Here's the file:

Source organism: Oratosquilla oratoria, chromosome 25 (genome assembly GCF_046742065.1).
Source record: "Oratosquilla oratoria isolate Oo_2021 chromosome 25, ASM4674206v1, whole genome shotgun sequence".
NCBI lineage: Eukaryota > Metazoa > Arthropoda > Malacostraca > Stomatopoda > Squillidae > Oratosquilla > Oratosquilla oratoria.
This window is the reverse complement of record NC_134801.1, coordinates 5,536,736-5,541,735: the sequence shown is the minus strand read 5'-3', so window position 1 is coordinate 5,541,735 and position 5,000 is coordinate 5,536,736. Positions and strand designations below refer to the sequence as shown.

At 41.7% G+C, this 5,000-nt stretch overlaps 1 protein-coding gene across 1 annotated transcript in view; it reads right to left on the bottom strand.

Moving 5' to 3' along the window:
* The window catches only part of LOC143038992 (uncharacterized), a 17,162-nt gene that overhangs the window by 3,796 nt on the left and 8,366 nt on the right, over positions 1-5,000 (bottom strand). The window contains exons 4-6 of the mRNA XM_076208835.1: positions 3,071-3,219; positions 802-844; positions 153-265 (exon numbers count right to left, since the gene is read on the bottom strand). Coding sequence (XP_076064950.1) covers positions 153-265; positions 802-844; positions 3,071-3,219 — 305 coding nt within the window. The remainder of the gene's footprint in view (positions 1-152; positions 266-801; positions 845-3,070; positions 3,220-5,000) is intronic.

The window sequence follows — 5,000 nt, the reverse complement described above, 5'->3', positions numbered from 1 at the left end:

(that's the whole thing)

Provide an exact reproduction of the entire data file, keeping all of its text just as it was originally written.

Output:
Source organism: Oratosquilla oratoria, chromosome 25 (genome assembly GCF_046742065.1).
Source record: "Oratosquilla oratoria isolate Oo_2021 chromosome 25, ASM4674206v1, whole genome shotgun sequence".
NCBI lineage: Eukaryota > Metazoa > Arthropoda > Malacostraca > Stomatopoda > Squillidae > Oratosquilla > Oratosquilla oratoria.
This window is the reverse complement of record NC_134801.1, coordinates 5,536,736-5,541,735: the sequence shown is the minus strand read 5'-3', so window position 1 is coordinate 5,541,735 and position 5,000 is coordinate 5,536,736. Positions and strand designations below refer to the sequence as shown.

At 41.7% G+C, this 5,000-nt stretch overlaps 1 protein-coding gene across 1 annotated transcript in view; it reads right to left on the bottom strand.

Moving 5' to 3' along the window:
* The window catches only part of LOC143038992 (uncharacterized), a 17,162-nt gene that overhangs the window by 3,796 nt on the left and 8,366 nt on the right, over positions 1-5,000 (bottom strand). The window contains exons 4-6 of the mRNA XM_076208835.1: positions 3,071-3,219; positions 802-844; positions 153-265 (exon numbers count right to left, since the gene is read on the bottom strand). Coding sequence (XP_076064950.1) covers positions 153-265; positions 802-844; positions 3,071-3,219 — 305 coding nt within the window. The remainder of the gene's footprint in view (positions 1-152; positions 266-801; positions 845-3,070; positions 3,220-5,000) is intronic.

The window sequence follows — 5,000 nt, the reverse complement described above, 5'->3', positions numbered from 1 at the left end: